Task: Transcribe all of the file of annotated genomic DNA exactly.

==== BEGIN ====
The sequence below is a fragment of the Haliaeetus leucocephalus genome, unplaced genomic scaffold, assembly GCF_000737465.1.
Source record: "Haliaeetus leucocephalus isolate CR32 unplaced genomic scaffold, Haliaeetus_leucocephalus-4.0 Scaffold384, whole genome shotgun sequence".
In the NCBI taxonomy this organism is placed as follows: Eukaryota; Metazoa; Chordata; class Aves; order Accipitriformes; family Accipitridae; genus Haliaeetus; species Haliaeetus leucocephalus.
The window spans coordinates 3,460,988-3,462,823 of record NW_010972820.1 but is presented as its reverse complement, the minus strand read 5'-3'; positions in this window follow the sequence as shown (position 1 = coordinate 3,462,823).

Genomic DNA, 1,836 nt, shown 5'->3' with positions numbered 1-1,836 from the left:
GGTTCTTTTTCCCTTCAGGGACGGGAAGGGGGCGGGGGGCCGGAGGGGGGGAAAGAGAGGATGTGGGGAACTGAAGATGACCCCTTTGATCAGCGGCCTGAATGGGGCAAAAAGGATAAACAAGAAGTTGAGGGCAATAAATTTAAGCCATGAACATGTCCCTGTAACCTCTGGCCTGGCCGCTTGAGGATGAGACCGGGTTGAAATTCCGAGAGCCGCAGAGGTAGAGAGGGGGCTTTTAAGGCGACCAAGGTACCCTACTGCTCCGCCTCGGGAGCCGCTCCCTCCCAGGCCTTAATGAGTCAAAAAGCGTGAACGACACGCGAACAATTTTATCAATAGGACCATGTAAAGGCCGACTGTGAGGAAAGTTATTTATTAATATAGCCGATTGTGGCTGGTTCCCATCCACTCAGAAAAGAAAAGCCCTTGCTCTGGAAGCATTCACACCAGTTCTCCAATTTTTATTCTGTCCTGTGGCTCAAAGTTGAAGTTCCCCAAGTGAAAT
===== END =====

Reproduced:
The sequence below is a fragment of the Haliaeetus leucocephalus genome, unplaced genomic scaffold, assembly GCF_000737465.1.
Source record: "Haliaeetus leucocephalus isolate CR32 unplaced genomic scaffold, Haliaeetus_leucocephalus-4.0 Scaffold384, whole genome shotgun sequence".
In the NCBI taxonomy this organism is placed as follows: Eukaryota; Metazoa; Chordata; class Aves; order Accipitriformes; family Accipitridae; genus Haliaeetus; species Haliaeetus leucocephalus.
The window spans coordinates 3,460,988-3,462,823 of record NW_010972820.1 but is presented as its reverse complement, the minus strand read 5'-3'; positions in this window follow the sequence as shown (position 1 = coordinate 3,462,823).

Genomic DNA, 1,836 nt, shown 5'->3' with positions numbered 1-1,836 from the left:
GGTTCTTTTTCCCTTCAGGGACGGGAAGGGGGCGGGGGGCCGGAGGGGGGGAAAGAGAGGATGTGGGGAACTGAAGATGACCCCTTTGATCAGCGGCCTGAATGGGGCAAAAAGGATAAACAAGAAGTTGAGGGCAATAAATTTAAGCCATGAACATGTCCCTGTAACCTCTGGCCTGGCCGCTTGAGGATGAGACCGGGTTGAAATTCCGAGAGCCGCAGAGGTAGAGAGGGGGCTTTTAAGGCGACCAAGGTACCCTACTGCTCCGCCTCGGGAGCCGCTCCCTCCCAGGCCTTAATGAGTCAAAAAGCGTGAACGACACGCGAACAATTTTATCAATAGGACCATGTAAAGGCCGACTGTGAGGAAAGTTATTTATTAATATAGCCGATTGTGGCTGGTTCCCATCCACTCAGAAAAGAAAAGCCCTTGCTCTGGAAGCATTCACACCAGTTCTCCAATTTTTATTCTGTCCTGTGGCTCAAAGTTGAAGTTCCCCAAGTGAAAT